When did Bank of Scotland begin the change from a predominantly service culture to one being predominantly driven by sales? In HUBRIS, I acknowledge that it was starting before the merger with Halifax, but new light has been shed by a reader – a former senior HR executive in the Bank, who dates it from the merging of Capital Bank into BoS.
Going, going, gone: the Super Saver Squirrel of Friend for Life days. The only place you will find it these days is on eBay.
Capital Bank, formerly the Bank’s Cheshire-based finance division, North West Securities, began to attract the attention of some senior BoS executives because of its successful sales record.
My correspondent provides a fascinating insight into what followed. He writes:
“There was some overlap especially in retention products and frequently Capital Bank performed better on these than BoS. So BoS staff were ‘encouraged’ to adopt some of the Capital sales methods in the hope of similar success. However, Capital set themselves much more challenging targets, adopted much more aggressive sales methods, and were apparently less concerned about longer-term customer satisfaction.
“Many BoS staff were very uncomfortable with this approach and saw their role to be just to get the numbers, with the threat of failure to meet targets always present. However, BoS management continually delivered the message that sales was what it was all about and so the arrival of a similar culture from HBOS just speeded up the pace of a change which was already well underway.
“This drive to achieve profitable outcomes was also becoming something of a mantra in the Business and the Corporate banks, especially in the latter, and was seen as the way to achieve further success. Its ability to create unimagined revenue soon made Corporate Bank the new powerhouse. Many new staff, most of whom had accountancy backgrounds, were hired and quickly became imbued with the fast developing culture which portrayed them as the ‘real guys’.
“The Corporate senior management soon began to flex their muscles as key contributors to the Bank’s bottom line and at times seemed to operate as if they were not part of the Bank. Corporate operated increasingly independently from the Bank, apparently seeing no need to conform to comparability in such as pay levels and performance management, and operating as if they were a devolved business unit with a separate, distinctive and results-driven culture. This caused much resentment especially among many of the Branch managers, some of whom expressed concern about the levels of risk being taken, but the Bank executive’s response was to strongly endorse the activities of Corporate.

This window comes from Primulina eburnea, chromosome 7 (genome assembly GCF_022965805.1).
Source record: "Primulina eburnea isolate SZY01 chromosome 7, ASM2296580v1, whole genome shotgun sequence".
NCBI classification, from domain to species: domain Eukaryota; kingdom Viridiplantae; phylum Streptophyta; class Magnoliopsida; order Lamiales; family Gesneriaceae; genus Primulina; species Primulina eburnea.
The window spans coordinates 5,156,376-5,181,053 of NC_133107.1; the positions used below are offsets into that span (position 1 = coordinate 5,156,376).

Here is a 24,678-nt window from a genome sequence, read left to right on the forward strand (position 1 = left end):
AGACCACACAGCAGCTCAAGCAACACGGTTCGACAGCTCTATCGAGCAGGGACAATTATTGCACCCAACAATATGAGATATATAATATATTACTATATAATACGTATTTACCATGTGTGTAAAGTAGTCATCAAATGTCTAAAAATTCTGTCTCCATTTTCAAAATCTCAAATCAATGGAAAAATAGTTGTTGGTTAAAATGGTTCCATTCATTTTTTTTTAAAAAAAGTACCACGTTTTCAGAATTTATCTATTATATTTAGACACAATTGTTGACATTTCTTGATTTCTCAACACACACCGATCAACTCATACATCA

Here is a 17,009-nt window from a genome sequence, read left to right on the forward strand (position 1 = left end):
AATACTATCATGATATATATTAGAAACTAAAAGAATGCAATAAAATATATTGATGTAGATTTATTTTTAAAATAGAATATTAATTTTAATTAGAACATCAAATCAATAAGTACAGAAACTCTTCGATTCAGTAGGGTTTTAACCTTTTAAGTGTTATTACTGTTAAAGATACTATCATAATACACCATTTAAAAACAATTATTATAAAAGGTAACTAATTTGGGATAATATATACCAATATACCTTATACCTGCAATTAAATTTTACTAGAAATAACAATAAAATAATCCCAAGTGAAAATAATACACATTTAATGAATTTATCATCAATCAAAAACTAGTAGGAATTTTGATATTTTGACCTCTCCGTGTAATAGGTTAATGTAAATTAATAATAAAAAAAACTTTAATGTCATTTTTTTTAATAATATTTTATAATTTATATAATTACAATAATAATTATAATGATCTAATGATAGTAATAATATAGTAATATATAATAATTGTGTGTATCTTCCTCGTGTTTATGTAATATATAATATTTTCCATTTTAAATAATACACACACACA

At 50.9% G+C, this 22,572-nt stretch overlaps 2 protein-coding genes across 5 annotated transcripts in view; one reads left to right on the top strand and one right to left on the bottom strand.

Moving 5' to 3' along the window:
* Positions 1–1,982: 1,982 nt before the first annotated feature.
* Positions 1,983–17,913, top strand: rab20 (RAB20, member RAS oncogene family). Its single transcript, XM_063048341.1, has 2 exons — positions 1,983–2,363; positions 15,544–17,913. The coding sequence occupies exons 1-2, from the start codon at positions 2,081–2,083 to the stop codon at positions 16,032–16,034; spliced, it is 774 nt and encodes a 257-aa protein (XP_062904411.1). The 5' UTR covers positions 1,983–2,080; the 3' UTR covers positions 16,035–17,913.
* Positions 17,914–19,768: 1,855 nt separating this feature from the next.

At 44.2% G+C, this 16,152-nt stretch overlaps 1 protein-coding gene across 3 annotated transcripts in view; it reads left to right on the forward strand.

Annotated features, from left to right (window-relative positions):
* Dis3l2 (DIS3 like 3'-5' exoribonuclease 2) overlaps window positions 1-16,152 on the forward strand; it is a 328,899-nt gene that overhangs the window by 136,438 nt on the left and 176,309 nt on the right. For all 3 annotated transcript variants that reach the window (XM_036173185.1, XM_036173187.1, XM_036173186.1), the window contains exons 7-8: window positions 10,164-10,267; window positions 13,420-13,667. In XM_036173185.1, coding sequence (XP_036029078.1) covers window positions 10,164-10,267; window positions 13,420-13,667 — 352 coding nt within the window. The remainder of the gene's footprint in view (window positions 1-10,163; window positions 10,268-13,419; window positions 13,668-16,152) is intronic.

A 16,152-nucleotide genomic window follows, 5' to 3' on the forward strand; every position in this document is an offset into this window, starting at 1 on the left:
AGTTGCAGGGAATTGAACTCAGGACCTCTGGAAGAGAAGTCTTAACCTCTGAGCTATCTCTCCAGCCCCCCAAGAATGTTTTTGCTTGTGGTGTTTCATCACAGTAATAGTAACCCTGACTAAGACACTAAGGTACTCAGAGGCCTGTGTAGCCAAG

“As a senior HR manager, I expressed concern about the inconsistent approaches to people matters, especially pay and performance, adopted by Corporate but I’m afraid the response usually was – ‘the business knows best’. The traditional Bank employment model of high security but limited remuneration was soon replaced, especially in Corporate, by one which provided high security and high, even very high, remuneration, encouraging risk taking without real consequence. Bonuses started to rise well above the norm which, as I seem to recall, in the late 90s in Bank was around 20% of salary, a far cry from the 100%+ I believe that followed soon afterwards.
“I recall that when Sir Bruce was at the helm he made it clear that there should be no egos, as the Bank was what mattered and not the individual members of staff, and stewardship was a critical requirement. I’m afraid that these core values readily got subsumed as the new culture emerged. More the pity.
“Finally, I must emphasise that I thoroughly enjoyed my 16 years working in Bank of Scotland. When I joined I found the continuation of the ‘old values’ very reassuring and the colleagues I met did seem genuinely concerned that their customers were successful – ‘if they are, so are we’, was the view. By the time I retired, anyone who harked back to earlier times was dismissed as not being ‘with it’ whatever ‘it’ was, and of course the exodus of long serving staff resulted in the loss of much valuable tacit knowledge.
“Sounds like an old man speaking but I can assure you that I still feel a strong loyalty to the Bank if not to the executives whose lack of ability to manage the ‘whole’ plus their excesses and self interest brought down a institution that is much missed not only in Scotland but world wide. I hope my ramblings confirm some of the issues your excellent book covers so effectively and reflects what the changes felt like for those of us not at the highest levels.”